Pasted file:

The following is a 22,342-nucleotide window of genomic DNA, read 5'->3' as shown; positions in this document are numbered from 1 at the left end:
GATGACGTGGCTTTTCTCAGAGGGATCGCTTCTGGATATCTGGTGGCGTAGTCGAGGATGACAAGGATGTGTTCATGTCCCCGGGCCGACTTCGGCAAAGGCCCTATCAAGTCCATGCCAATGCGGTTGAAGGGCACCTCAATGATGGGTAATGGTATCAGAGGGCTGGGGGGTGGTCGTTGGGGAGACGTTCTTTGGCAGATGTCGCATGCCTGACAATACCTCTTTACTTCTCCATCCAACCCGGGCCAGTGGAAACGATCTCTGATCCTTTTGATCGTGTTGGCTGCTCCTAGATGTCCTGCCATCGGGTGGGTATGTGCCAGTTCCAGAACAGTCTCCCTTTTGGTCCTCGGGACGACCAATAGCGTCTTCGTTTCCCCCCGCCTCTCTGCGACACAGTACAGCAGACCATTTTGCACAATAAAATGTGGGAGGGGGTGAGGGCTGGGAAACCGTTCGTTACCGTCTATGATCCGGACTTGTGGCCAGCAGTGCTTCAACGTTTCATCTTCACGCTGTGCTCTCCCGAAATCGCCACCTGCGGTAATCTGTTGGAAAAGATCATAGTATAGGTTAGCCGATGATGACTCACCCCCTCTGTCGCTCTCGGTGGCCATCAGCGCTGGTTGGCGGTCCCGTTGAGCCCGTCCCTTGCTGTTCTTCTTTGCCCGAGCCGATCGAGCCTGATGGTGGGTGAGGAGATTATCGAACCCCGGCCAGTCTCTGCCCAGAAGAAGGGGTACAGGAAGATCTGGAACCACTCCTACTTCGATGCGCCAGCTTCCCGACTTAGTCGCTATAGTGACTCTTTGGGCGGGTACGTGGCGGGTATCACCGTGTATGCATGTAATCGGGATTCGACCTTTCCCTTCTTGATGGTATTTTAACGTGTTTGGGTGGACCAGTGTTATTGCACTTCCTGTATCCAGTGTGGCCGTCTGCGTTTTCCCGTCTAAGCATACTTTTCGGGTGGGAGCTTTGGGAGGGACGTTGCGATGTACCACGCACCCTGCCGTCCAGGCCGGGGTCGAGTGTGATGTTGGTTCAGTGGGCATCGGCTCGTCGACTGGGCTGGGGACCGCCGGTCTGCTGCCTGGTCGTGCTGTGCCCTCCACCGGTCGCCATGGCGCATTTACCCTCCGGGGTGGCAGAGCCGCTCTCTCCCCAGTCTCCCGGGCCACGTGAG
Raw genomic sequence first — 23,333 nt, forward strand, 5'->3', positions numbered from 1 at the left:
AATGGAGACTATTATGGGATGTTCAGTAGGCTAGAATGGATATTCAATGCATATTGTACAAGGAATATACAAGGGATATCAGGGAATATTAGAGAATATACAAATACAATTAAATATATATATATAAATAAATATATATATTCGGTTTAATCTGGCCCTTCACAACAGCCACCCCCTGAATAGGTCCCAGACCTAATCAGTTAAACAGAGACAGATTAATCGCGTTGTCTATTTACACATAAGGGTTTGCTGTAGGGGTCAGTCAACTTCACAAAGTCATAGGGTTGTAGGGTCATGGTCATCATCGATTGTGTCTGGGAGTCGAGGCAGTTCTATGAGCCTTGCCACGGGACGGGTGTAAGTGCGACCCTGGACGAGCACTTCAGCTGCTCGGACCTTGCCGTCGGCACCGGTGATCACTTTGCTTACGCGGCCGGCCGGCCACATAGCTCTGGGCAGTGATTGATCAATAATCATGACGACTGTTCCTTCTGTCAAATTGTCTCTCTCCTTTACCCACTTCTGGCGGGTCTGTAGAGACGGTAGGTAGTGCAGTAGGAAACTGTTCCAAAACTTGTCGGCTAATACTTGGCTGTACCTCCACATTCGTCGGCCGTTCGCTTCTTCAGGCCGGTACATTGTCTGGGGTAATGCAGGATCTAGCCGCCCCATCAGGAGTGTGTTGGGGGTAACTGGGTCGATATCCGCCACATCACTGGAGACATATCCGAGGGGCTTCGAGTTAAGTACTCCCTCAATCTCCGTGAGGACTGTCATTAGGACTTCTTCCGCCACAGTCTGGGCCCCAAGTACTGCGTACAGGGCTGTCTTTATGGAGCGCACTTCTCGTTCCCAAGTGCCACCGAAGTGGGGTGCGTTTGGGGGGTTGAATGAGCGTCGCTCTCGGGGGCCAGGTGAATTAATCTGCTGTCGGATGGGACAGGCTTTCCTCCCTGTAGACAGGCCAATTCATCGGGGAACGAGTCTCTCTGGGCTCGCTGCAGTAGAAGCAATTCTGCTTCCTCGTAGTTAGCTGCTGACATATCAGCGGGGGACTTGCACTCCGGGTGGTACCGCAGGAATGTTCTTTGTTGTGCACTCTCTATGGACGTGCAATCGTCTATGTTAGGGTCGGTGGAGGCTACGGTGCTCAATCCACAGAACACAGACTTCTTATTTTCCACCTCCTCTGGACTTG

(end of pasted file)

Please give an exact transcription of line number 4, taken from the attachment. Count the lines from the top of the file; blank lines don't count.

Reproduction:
AATGGAGACTATTATGGGATGTTCAGTAGGCTAGAATGGATATTCAATGCATATTGTACAAGGAATATACAAGGGATATCAGGGAATATTAGAGAATATACAAATACAATTAAATATATATATATAAATAAATATATATATTCGGTTTAATCTGGCCCTTCACAACAGCCACCCCCTGAATAGGTCCCAGACCTAATCAGTTAAACAGAGACAGATTAATCGCGTTGTCTATTTACACATAAGGGTTTGCTGTAGGGGTCAGTCAACTTCACAAAGTCATAGGGTTGTAGGGTCATGGTCATCATCGATTGTGTCTGGGAGTCGAGGCAGTTCTATGAGCCTTGCCACGGGACGGGTGTAAGTGCGACCCTGGACGAGCACTTCAGCTGCTCGGACCTTGCCGTCGGCACCGGTGATCACTTTGCTTACGCGGCCGGCCGGCCACATAGCTCTGGGCAGTGATTGATCAATAATCATGACGACTGTTCCTTCTGTCAAATTGTCTCTCTCCTTTACCCACTTCTGGCGGGTCTGTAGAGACGGTAGGTAGTGCAGTAGGAAACTGTTCCAAAACTTGTCGGCTAATACTTGGCTGTACCTCCACATTCGTCGGCCGTTCGCTTCTTCAGGCCGGTACATTGTCTGGGGTAATGCAGGATCTAGCCGCCCCATCAGGAGTGTGTTGGGGGTAACTGGGTCGATATCCGCCACATCACTGGAGACATATCCGAGGGGCTTCGAGTTAAGTACTCCCTCAATCTCCGTGAGGACTGTCATTAGGACTTCTTCCGCCACAGTCTGGGCCCCAAGTACTGCGTACAGGGCTGTCTTTATGGAGCGCACTTCTCGTTCCCAAGTGCCACCGAAGTGGGGTGCGTTTGGGGGGTTGAATGAGCGTCGCTCTCGGGGGCCAGGTGAATTAATCTGCTGTCGGATGGGACAGGCTTTCCTCCCTGTAGACAGGCCAATTCATCGGGGAACGAGTCTCTCTGGGCTCGCTGCAGTAGAAGCAATTCTGCTTCCTCGTAGTTAGCTGCTGACATATCAGCGGGGGACTTGCACTCCGGGTGGTACCGCAGGAATGTTCTTTGTTGTGCACTCTCTATGGACGTGCAATCGTCTATGTTAGGGTCGGTGGAGGCTACGGTGCTCAATCCACAGAACACAGACTTCTTATTTTCCACCTCCTCTGGACTTG